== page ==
The Myth of the Machine by Lewis Mumford(Harcourt, Brace and World; $8.95) Here comes Lewis Mumford again, sailing majestically down the river of time. Having illuminated the history of architecture and the phenomenon of cities (among other subjects) on previous voyages, he makes the journey once again out of different scholarly and humane concerns. Let him describe his new book himself.
The Eighth Day by Thornton Wilder (Harper & Row; $6.95) Thornton Wilder's career is one of the oddest in American letters. After the publication of his first two novels in the twenties, he was accepted by the most demanding critics as a serious figure. In the same breath Edmund Wilson spoke of "Hemingway, Wilder, Fitzgerald" or, a dozen years later, of "Hemingway, Dos Passos, Faulkner, Wilder." The incongruity of those groupings today is almost comment enough.
In Cold Bloodby Truman Capote(Random House; $5.95) Here is a readable, generally interesting book about four murders in Kansas in 1959. If the author were John Doe, literary consideration could well end there. One might perhaps add that some of the writing is overripe, much of the detail is extraneous "color," some of the handling of material injudicious, and that a 343-page true-crime chronicle which does little more than recount a crime is inflated. Beyond that, however, the treatment, the style, the result would preclude extensive criticism.
"Movies have now gone past the phase of prose narrative and are coming nearer and nearer to poetry. I am trying to free my work from certain constrictions--a story with a beginning, a development, an ending. It should be more like a poem, with metre and cadence." Thus Federico Fellini, in a recent New Yorker article by Lillian Ross, speaking about his latest film, Juliet of the Spirits. What he describes is not a new impulse in filmmaking; it has been felt by (among others) such varied directors as Vigo, Ozu, and Godard.
My Autobiographyby Charles Chaplin(Simon and Schuster; $6.95) In 1913 the manager of an English music-hall company, which had been touring the US and was laying off for a week in Philadelphia, received a telegram from the New York office of a film company: "Is there a man named Chaffin in your company or something like that?" If so, the man was to communicate with the sender.Turning points, clearly defined, occur in many theatrical careers.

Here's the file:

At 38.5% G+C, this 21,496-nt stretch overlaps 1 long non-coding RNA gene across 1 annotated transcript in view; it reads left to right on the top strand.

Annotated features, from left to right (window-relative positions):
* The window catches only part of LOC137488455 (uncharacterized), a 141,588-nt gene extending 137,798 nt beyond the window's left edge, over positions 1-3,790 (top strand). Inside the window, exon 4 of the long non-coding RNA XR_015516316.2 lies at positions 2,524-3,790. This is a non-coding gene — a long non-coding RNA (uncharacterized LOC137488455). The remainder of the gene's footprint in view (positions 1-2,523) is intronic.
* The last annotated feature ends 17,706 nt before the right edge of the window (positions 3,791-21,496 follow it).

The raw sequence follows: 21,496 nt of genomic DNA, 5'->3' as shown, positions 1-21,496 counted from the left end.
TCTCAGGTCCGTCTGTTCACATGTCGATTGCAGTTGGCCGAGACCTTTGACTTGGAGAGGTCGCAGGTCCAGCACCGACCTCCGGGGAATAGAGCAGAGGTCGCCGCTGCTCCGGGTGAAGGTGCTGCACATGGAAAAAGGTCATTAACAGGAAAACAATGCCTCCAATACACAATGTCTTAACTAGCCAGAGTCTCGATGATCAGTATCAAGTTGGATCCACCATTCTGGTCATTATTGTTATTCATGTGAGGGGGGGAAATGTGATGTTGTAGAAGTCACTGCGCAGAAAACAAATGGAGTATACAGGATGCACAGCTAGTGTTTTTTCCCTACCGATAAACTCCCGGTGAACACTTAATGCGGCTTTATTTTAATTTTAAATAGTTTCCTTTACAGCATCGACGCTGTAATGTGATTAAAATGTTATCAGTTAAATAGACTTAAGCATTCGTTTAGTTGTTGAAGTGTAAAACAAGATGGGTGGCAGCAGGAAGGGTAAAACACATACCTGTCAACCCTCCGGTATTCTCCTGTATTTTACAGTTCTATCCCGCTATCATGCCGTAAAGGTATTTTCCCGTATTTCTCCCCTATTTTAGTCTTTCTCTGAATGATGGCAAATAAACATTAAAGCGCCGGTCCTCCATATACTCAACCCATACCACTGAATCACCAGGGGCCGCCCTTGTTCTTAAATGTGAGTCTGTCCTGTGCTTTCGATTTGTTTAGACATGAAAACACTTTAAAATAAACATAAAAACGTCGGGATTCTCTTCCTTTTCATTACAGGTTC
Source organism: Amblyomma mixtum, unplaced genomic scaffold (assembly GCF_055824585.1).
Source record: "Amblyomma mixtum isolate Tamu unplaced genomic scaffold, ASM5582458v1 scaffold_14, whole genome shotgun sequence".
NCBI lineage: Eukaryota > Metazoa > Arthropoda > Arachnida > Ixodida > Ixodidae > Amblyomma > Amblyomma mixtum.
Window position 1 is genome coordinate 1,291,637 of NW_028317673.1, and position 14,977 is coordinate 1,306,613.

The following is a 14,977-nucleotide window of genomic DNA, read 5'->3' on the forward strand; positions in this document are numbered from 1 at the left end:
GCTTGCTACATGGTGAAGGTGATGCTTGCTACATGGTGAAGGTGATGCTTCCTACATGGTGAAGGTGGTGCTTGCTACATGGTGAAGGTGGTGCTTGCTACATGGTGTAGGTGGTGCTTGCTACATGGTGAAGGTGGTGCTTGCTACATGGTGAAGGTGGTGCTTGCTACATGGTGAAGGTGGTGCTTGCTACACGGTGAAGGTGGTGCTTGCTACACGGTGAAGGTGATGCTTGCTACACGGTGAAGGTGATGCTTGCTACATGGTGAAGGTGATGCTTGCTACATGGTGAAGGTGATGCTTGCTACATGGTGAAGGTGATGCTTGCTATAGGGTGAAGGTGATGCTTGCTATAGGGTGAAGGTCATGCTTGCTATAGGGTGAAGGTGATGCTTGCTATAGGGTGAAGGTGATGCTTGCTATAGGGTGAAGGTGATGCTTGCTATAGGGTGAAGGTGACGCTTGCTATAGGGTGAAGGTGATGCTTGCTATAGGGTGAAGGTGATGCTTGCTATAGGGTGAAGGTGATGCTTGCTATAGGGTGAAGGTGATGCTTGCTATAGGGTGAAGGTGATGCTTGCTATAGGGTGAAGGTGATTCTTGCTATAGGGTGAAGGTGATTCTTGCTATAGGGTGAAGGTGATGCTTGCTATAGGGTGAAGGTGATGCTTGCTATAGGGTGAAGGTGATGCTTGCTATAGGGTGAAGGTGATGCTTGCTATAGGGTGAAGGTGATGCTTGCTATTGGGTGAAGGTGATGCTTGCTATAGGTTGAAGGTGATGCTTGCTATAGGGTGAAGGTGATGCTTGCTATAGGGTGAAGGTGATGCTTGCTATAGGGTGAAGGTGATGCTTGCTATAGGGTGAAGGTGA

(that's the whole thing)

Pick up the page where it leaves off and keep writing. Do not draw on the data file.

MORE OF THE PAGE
A Moveable Feastby Ernest Hemingway(Scribner's; $4.95) The very first entry in Camus' Notebooks might serve as epigraph to Hemingway's posthumous memoirs: "What I mean is this: that one can, with no romanticism, feel nostalgic for lost poverty." It is the city of Paris, in memory and effect that is the moveable feast; to it, Hemingway sat again in these recollections, written between 1958 and 1960, of his Paris life in the early 20's. This book, highly affecting and invaluable, is an anomalous performance in literature.
The Groupby Mary McCarthy(Harcourt, Brace & World; $5.95) Mary McCarthy is both representative and sui generis. An intellectual child of the thirties, she has long been concerned with matters that concern many of us; and her total range of interests, has been wider than any other American woman writer's of her time.She has now published a new novel about women. The Group, dealing not merely with her contemporaries but with her classmates, eight members of Vassar '33.
Like most autobiographical works Federico Fellini's scintillating new film 8 1/2 reveals something more than its author intended. Begin with the title. It derives from the fact that, up to now, Fellini has made six full-length films and has contributed three "half" segments to anthology films. Before we step into the theater, the title tells us that he is clever, and that he sees the film as part of his personal history.
Ingmar Bergman's new film Winter Light is relatively short (80 minutes), but then none of his films is long. Most of them run 90 minutes or so. Like Through a Glass Darkly, the new one is a "chamber" work: i.e., he uses relatively few actors and settings. The time-span of the story is shorter than in the last film. There is no score; the only music occurs in church services.It takes place on' one wintry Sunday in a country clergyman's life, between matins and vespers. The subject is another aspect of the subject of the last film, a crisis in faith.
Jean Genet's play, The Balcony, has a considerable history of adaptation in its short life. It was first published in 1956 in fifteen scenes; it was subsequently published in 1960 in nine scenes. (This is the version available here in translation.) Its first production was in English - London, 1957-over the author's violent protests about the way it was produced. It was first pre- sented in New York, off Broadway, in March, 1960 and was condensed before the opening; it was presented in France the following May and was condensed after the opening.